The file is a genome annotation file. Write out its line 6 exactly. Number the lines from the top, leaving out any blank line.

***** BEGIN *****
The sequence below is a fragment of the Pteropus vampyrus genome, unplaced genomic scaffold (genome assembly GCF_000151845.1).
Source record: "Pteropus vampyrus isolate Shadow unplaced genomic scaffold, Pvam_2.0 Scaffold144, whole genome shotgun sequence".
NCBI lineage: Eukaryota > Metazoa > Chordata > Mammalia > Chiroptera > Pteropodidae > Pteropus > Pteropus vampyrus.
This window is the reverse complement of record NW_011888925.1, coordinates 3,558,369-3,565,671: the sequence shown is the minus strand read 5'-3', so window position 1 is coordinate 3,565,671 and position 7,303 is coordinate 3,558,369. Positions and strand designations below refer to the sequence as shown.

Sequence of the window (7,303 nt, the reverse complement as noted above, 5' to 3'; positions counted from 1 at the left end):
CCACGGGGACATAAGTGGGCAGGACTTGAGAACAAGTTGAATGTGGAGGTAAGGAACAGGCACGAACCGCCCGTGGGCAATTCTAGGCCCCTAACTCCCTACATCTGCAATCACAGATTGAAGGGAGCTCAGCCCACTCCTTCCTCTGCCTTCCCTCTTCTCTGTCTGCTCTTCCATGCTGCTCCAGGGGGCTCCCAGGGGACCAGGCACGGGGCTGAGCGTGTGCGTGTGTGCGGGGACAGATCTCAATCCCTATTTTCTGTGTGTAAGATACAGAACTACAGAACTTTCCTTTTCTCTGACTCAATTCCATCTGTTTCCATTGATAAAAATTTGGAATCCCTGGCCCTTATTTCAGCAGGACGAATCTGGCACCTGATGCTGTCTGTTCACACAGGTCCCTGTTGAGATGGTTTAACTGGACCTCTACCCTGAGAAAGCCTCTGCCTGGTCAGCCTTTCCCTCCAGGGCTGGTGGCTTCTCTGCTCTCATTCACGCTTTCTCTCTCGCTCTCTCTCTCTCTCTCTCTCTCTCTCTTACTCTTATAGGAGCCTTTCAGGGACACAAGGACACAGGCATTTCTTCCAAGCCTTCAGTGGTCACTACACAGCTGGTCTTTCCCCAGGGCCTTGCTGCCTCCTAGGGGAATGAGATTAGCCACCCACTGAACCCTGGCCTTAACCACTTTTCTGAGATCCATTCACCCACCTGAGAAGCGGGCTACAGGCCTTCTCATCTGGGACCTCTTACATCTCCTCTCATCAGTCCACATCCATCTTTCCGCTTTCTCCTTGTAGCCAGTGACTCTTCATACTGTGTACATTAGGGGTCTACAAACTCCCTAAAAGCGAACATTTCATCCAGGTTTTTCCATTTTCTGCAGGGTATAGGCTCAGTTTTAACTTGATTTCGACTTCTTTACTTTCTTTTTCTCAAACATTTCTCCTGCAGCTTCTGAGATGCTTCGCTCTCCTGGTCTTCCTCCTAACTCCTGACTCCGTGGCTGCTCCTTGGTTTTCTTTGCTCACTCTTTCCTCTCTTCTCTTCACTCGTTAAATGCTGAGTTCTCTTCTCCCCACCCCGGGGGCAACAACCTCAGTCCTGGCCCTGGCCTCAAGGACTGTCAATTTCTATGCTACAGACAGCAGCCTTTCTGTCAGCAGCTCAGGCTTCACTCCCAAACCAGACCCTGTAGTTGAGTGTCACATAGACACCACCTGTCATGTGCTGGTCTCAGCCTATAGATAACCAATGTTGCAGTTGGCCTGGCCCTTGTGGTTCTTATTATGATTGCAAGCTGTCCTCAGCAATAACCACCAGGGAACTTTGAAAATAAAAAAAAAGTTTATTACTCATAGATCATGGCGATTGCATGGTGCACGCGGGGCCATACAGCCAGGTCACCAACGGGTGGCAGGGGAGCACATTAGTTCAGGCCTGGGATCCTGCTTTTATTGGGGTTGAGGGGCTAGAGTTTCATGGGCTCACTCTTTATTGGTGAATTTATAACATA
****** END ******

CCACGGGGACATAAGTGGGCAGGACTTGAGAACAAGTTGAATGTGGAGGTAAGGAACAGGCACGAACCGCCCGTGGGCAATTCTAGGCCCCTAACTCCCTACATCTGCAATCACAGATTGAAGGGAGCTCAGCCCACTCCTTCCTCTGCCTTCCCTCTTCTCTGTCTGCTCTTCCATGCTGCTCCAGGGGGCTCCCAGGGGACCAGGCACGGGGCTGAGCGTGTGCGTGTGTGCGGGGACAGATCTCAATCCCTATTTTCTGTGTGTAAGATACAGAACTACAGAACTTTCCTTTTCTCTGACTCAATTCCATCTGTTTCCATTGATAAAAATTTGGAATCCCTGGCCCTTATTTCAGCAGGACGAATCTGGCACCTGATGCTGTCTGTTCACACAGGTCCCTGTTGAGATGGTTTAACTGGACCTCTACCCTGAGAAAGCCTCTGCCTGGTCAGCCTTTCCCTCCAGGGCTGGTGGCTTCTCTGCTCTCATTCACGCTTTCTCTCTCGCTCTCTCTCTCTCTCTCTCTCTCTCTCTTACTCTTATAGGAGCCTTTCAGGGACACAAGGACACAGGCATTTCTTCCAAGCCTTCAGTGGTCACTACACAGCTGGTCTTTCCCCAGGGCCTTGCTGCCTCCTAGGGGAATGAGATTAGCCACCCACTGAACCCTGGCCTTAACCACTTTTCTGAGATCCATTCACCCACCTGAGAAGCGGGCTACAGGCCTTCTCATCTGGGACCTCTTACATCTCCTCTCATCAGTCCACATCCATCTTTCCGCTTTCTCCTTGTAGCCAGTGACTCTTCATACTGTGTACATTAGGGGTCTACAAACTCCCTAAAAGCGAACATTTCATCCAGGTTTTTCCATTTTCTGCAGGGTATAGGCTCAGTTTTAACTTGATTTCGACTTCTTTACTTTCTTTTTCTCAAACATTTCTCCTGCAGCTTCTGAGATGCTTCGCTCTCCTGGTCTTCCTCCTAACTCCTGACTCCGTGGCTGCTCCTTGGTTTTCTTTGCTCACTCTTTCCTCTCTTCTCTTCACTCGTTAAATGCTGAGTTCTCTTCTCCCCACCCCGGGGGCAACAACCTCAGTCCTGGCCCTGGCCTCAAGGACTGTCAATTTCTATGCTACAGACAGCAGCCTTTCTGTCAGCAGCTCAGGCTTCACTCCCAAACCAGACCCTGTAGTTGAGTGTCACATAGACACCACCTGTCATGTGCTGGTCTCAGCCTATAGATAACCAATGTTGCAGTTGGCCTGGCCCTTGTGGTTCTTATTATGATTGCAAGCTGTCCTCAGCAATAACCACCAGGGAACTTTGAAAATAAAAAAAAAGTTTATTACTCATAGATCATGGCGATTGCATGGTGCACGCGGGGCCATACAGCCAGGTCACCAACGGGTGGCAGGGGAGCACATTAGTTCAGGCCTGGGATCCTGCTTTTATTGGGGTTGAGGGGCTAGAGTTTCATGGGCTCACTCTTTATTGGTGAATTTATAACATA